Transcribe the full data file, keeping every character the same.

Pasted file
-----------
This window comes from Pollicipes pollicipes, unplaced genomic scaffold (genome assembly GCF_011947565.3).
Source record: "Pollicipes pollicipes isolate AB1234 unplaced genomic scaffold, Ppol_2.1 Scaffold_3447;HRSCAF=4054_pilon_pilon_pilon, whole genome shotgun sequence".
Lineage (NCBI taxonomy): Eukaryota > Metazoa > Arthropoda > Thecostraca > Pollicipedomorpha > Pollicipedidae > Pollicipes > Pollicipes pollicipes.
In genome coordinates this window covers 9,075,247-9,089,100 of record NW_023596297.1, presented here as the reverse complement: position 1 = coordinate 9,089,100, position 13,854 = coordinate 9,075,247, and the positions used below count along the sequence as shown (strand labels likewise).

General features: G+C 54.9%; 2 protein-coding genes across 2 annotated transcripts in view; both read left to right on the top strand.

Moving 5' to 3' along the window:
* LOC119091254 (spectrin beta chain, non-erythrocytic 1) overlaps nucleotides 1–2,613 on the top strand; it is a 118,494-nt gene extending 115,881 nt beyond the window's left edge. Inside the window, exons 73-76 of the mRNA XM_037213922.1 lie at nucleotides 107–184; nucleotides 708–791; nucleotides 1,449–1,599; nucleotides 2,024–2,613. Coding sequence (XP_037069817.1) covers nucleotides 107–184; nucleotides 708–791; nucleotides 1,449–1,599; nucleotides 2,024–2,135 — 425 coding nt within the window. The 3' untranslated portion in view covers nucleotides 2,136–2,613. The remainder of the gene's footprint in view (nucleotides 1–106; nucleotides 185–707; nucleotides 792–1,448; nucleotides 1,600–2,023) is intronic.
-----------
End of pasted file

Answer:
This window comes from Pollicipes pollicipes, unplaced genomic scaffold (genome assembly GCF_011947565.3).
Source record: "Pollicipes pollicipes isolate AB1234 unplaced genomic scaffold, Ppol_2.1 Scaffold_3447;HRSCAF=4054_pilon_pilon_pilon, whole genome shotgun sequence".
Lineage (NCBI taxonomy): Eukaryota > Metazoa > Arthropoda > Thecostraca > Pollicipedomorpha > Pollicipedidae > Pollicipes > Pollicipes pollicipes.
In genome coordinates this window covers 9,075,247-9,089,100 of record NW_023596297.1, presented here as the reverse complement: position 1 = coordinate 9,089,100, position 13,854 = coordinate 9,075,247, and the positions used below count along the sequence as shown (strand labels likewise).

General features: G+C 54.9%; 2 protein-coding genes across 2 annotated transcripts in view; both read left to right on the top strand.

Moving 5' to 3' along the window:
* LOC119091254 (spectrin beta chain, non-erythrocytic 1) overlaps nucleotides 1–2,613 on the top strand; it is a 118,494-nt gene extending 115,881 nt beyond the window's left edge. Inside the window, exons 73-76 of the mRNA XM_037213922.1 lie at nucleotides 107–184; nucleotides 708–791; nucleotides 1,449–1,599; nucleotides 2,024–2,613. Coding sequence (XP_037069817.1) covers nucleotides 107–184; nucleotides 708–791; nucleotides 1,449–1,599; nucleotides 2,024–2,135 — 425 coding nt within the window. The 3' untranslated portion in view covers nucleotides 2,136–2,613. The remainder of the gene's footprint in view (nucleotides 1–106; nucleotides 185–707; nucleotides 792–1,448; nucleotides 1,600–2,023) is intronic.